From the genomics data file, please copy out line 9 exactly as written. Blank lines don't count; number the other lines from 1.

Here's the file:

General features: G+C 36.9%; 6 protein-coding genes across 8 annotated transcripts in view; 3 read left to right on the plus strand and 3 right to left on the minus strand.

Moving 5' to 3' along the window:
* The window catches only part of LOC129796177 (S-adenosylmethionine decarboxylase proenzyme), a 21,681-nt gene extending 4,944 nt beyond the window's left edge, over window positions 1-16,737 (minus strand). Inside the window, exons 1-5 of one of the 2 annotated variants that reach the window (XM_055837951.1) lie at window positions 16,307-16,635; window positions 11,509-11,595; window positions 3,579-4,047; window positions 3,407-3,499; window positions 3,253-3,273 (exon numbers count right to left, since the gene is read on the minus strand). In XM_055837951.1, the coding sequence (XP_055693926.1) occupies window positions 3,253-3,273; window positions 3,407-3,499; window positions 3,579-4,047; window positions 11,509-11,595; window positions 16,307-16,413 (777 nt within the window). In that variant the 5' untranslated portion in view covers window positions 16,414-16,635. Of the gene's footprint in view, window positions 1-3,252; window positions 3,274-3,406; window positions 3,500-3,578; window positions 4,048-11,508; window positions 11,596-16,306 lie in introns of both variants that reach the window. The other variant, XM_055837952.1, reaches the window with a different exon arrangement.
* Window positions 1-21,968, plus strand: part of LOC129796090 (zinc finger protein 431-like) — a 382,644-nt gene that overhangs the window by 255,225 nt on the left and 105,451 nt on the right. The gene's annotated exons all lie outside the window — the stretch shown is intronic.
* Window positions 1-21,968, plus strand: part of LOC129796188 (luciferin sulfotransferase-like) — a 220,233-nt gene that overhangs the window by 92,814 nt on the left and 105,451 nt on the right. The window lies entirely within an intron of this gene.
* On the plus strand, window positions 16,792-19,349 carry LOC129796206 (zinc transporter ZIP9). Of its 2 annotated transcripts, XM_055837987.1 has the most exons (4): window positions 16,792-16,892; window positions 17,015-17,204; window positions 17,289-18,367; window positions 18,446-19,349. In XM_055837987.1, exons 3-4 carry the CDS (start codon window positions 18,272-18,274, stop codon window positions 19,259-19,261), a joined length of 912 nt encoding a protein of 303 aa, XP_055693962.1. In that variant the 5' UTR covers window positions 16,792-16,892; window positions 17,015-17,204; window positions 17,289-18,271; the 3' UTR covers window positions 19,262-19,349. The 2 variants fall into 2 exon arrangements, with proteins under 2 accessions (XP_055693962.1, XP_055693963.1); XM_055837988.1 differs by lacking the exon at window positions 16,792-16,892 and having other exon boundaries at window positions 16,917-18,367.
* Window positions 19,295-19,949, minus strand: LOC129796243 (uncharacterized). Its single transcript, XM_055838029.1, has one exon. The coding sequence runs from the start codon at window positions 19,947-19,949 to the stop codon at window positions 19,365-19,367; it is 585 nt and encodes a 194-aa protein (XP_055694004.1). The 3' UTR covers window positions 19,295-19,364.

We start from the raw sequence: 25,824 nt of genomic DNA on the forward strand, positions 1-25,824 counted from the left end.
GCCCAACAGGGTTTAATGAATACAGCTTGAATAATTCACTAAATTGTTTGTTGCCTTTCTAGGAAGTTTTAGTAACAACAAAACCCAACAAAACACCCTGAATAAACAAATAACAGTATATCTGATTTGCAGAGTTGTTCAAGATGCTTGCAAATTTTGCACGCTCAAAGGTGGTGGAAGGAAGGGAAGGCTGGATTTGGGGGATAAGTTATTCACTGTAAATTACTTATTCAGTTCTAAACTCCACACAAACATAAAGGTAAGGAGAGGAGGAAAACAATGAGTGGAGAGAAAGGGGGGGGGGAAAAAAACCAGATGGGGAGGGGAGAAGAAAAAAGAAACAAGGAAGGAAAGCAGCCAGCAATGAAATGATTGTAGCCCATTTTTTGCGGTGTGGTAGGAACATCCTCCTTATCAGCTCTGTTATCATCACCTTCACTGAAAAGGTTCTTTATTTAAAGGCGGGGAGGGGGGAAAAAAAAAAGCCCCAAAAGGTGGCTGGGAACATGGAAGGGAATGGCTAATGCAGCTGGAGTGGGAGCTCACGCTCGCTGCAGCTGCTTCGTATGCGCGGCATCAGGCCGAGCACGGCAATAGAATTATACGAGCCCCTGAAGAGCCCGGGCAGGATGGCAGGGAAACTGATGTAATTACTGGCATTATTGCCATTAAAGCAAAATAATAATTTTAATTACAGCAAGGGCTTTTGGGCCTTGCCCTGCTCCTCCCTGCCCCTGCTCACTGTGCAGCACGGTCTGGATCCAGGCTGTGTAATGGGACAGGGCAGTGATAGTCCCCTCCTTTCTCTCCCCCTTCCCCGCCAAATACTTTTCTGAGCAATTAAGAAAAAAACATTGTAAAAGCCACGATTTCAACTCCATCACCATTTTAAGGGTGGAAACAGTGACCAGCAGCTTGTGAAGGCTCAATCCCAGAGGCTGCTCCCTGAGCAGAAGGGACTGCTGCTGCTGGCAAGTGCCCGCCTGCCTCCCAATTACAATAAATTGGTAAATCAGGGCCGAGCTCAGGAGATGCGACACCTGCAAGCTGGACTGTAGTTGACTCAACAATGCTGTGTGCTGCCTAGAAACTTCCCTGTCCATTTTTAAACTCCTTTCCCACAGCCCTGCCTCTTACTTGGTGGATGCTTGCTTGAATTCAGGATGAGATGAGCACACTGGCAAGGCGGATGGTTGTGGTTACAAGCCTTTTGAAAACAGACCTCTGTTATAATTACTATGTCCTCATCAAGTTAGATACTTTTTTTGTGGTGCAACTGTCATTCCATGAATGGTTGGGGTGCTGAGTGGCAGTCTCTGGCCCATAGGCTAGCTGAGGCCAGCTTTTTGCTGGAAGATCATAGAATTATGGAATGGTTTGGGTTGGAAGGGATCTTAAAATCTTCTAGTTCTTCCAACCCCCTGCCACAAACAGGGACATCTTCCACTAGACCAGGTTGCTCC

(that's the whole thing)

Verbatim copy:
GCCCAACAGGGTTTAATGAATACAGCTTGAATAATTCACTAAATTGTTTGTTGCCTTTCTAGGAAGTTTTAGTAACAACAAAACCCAACAAAACACCCTGAATAAACAAATAACAGTATATCTGATTTGCAGAGTTGTTCAAGATGCTTGCAAATTTTGCACGCTCAAAGGTGGTGGAAGGAAGGGAAGGCTGGATTTGGGGGATAAGTTATTCACTGTAAATTACTTATTCAGTTCTAAACTCCACACAAACATAAAGGTAAGGAGAGGAGGAAAACAATGAGTGGAGAGAAAGGGGGGGGGGAAAAAAACCAGATGGGGAGGGGAGAAGAAAAAAGAAACAAGGAAGGAAAGCAGCCAGCAATGAAATGATTGTAGCCCATTTTTTGCGGTGTGGTAGGAACATCCTCCTTATCAGCTCTGTTATCATCACCTTCACTGAAAAGGTTCTTTATTTAAAGGCGGGGAGGGGGGAAAAAAAAAAGCCCCAAAAGGTGGCTGGGAACATGGAAGGGAATGGCTAATGCAGCTGGAGTGGGAGCTCACGCTCGCTGCAGCTGCTTCGTATGCGCGGCATCAGGCCGAGCACGGCAATAGAATTATACGAGCCCCTGAAGAGCCCGGGCAGGATGGCAGGGAAACTGATGTAATTACTGGCATTATTGCCATTAAAGCAAAATAATAATTTTAATTACAGCAAGGGCTTTTGGGCCTTGCCCTGCTCCTCCCTGCCCCTGCTCACTGTGCAGCACGGTCTGGATCCAGGCTGTGTAATGGGACAGGGCAGTGATAGTCCCCTCCTTTCTCTCCCCCTTCCCCGCCAAATACTTTTCTGAGCAATTAAGAAAAAAACATTGTAAAAGCCACGATTTCAACTCCATCACCATTTTAAGGGTGGAAACAGTGACCAGCAGCTTGTGAAGGCTCAATCCCAGAGGCTGCTCCCTGAGCAGAAGGGACTGCTGCTGCTGGCAAGTGCCCGCCTGCCTCCCAATTACAATAAATTGGTAAATCAGGGCCGAGCTCAGGAGATGCGACACCTGCAAGCTGGACTGTAGTTGACTCAACAATGCTGTGTGCTGCCTAGAAACTTCCCTGTCCATTTTTAAACTCCTTTCCCACAGCCCTGCCTCTTACTTGGTGGATGCTTGCTTGAATTCAGGATGAGATGAGCACACTGGCAAGGCGGATGGTTGTGGTTACAAGCCTTTTGAAAACAGACCTCTGTTATAATTACTATGTCCTCATCAAGTTAGATACTTTTTTTGTGGTGCAACTGTCATTCCATGAATGGTTGGGGTGCTGAGTGGCAGTCTCTGGCCCATAGGCTAGCTGAGGCCAGCTTTTTGCTGGAAGATCATAGAATTATGGAATGGTTTGGGTTGGAAGGGATCTTAAAATCTTCTAGTTCTTCCAACCCCCTGCCACAAACAGGGACATCTTCCACTAGACCAGGTTGCTCC